Battle

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Bat·tle

(bat'ĕl),
William H., English surgeon, 1855-1936. See: Battle sign.
References in classic literature ?
There were other battles in Canada after Wolfe's victory," resumed Grandfather; "but we may consider the old French War as having terminated with this great event.
At daybreak tidings were carried to the Marquis de Montcalm that the English army was waiting to give him battle on the Plains of Abraham.
Consequently, when these monsters met in battle, they manoeuvred for the upper place, or grappled and fought like junks, throwing grenades fighting hand to hand in an entirely medieval fashion.
If the war was a naval one, you destroyed your enemy's battle fleet and then blockaded his ports, secured his coaling stations, and hunted down any stray cruisers that threatened your ports of commerce.
Then above the clang and clamor of dreadful battle we hear the mournful dirge of minstrels wailing o'er the dead.
Then once again, the louder for the mourning pause, we hear the din of battle.
Then she went up close to him and said, "Fear not, Diomed, to do battle with the Trojans, for I have set in your heart the spirit of your knightly father Tydeus.
But Diomed took both their lives and left their father sorrowing bitterly, for he nevermore saw them come home from battle alive, and his kinsmen divided his wealth among themselves.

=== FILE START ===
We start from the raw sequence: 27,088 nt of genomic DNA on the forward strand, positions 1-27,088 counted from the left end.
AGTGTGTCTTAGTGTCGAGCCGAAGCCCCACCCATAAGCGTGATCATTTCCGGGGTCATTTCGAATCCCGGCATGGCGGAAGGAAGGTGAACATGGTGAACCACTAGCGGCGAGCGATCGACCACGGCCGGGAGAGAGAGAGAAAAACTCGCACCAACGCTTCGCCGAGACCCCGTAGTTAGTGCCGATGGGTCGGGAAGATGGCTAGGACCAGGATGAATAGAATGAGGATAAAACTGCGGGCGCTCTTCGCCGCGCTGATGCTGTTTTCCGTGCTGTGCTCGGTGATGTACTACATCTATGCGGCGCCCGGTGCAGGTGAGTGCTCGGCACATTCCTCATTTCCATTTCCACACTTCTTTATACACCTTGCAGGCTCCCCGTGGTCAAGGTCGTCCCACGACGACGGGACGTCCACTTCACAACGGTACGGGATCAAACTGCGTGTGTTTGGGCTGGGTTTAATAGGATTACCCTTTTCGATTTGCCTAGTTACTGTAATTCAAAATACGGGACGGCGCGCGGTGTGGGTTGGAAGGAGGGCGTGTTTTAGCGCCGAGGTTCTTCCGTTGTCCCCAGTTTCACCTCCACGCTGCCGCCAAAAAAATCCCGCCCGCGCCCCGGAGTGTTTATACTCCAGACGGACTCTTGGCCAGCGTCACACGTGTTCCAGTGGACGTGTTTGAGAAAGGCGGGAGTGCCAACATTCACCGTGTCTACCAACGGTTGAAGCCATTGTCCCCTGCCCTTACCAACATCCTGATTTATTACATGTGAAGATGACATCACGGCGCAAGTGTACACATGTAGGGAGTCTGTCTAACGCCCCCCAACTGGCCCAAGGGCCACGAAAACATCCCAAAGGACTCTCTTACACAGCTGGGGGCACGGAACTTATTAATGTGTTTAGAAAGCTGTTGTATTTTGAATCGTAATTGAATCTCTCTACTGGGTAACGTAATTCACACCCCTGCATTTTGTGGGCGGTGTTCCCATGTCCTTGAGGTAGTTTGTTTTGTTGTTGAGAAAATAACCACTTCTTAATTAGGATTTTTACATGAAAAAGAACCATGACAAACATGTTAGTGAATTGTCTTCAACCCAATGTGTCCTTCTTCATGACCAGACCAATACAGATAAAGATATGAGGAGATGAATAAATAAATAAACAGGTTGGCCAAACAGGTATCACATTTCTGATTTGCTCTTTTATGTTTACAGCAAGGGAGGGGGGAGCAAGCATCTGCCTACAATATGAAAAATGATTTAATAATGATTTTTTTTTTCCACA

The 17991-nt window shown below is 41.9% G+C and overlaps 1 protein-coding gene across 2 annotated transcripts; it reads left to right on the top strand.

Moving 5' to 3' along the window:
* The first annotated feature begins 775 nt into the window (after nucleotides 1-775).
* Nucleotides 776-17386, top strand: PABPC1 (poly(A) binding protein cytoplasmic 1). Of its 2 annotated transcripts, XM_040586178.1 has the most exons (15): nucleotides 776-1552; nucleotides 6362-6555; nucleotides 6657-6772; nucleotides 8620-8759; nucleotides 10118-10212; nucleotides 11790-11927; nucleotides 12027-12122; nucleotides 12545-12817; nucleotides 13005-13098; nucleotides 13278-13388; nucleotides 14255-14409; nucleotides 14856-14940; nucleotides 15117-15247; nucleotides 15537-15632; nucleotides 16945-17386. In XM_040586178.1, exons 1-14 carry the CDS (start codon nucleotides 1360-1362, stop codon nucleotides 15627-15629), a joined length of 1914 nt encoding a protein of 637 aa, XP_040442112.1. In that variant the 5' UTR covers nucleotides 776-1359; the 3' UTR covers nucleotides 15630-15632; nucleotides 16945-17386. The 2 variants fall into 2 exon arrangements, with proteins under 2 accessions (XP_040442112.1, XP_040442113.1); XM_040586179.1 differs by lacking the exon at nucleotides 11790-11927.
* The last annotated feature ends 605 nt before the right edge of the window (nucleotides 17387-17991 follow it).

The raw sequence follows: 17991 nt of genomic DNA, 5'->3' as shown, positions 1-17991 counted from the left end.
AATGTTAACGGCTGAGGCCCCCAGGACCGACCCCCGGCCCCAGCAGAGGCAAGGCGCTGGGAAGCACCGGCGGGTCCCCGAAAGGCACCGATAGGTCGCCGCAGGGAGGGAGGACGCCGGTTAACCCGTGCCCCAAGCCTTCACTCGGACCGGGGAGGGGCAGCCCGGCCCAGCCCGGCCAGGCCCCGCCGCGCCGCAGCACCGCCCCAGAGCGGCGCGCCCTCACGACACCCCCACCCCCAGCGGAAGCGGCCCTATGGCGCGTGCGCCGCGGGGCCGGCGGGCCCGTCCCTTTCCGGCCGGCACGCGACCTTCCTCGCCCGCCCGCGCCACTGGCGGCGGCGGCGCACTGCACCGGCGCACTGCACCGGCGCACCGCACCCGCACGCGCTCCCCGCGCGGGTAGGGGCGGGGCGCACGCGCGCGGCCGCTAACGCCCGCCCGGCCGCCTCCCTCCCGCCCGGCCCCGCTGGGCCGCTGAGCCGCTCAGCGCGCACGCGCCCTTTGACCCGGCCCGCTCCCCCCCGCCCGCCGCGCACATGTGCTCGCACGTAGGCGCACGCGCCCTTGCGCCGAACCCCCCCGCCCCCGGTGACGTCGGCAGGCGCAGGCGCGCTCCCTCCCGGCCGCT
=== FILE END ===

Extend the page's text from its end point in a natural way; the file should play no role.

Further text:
Infadoos, who was a wary old general, and knew the absolute importance of keeping up the spirits of his men on the eve of such a desperate encounter, employed the pause in addressing his own regiment, the Greys, in poetical language: explaining to them the honour that they were receiving in being put thus in the forefront of the battle, and in having the great white warrior from the Stars to fight with them in their ranks; and promising large rewards of cattle and promotion to all who survived in the event of Ignosi's arms being successful.
I fell beside a huge monster who was engaged with three antagonists, and as I glanced at his fierce face, filled with the light of battle, I recognized Tars Tarkas the Thark.
The night was dark but starry, the road showed black in the snow that had fallen the previous day- the day of the battle.
Though popularly ascribed to Homer, its real author is said by Suidas to have been Pigres, a Carian, brother of Artemisia, `wife of Mausonis', who distinguished herself at the battle of Salamis.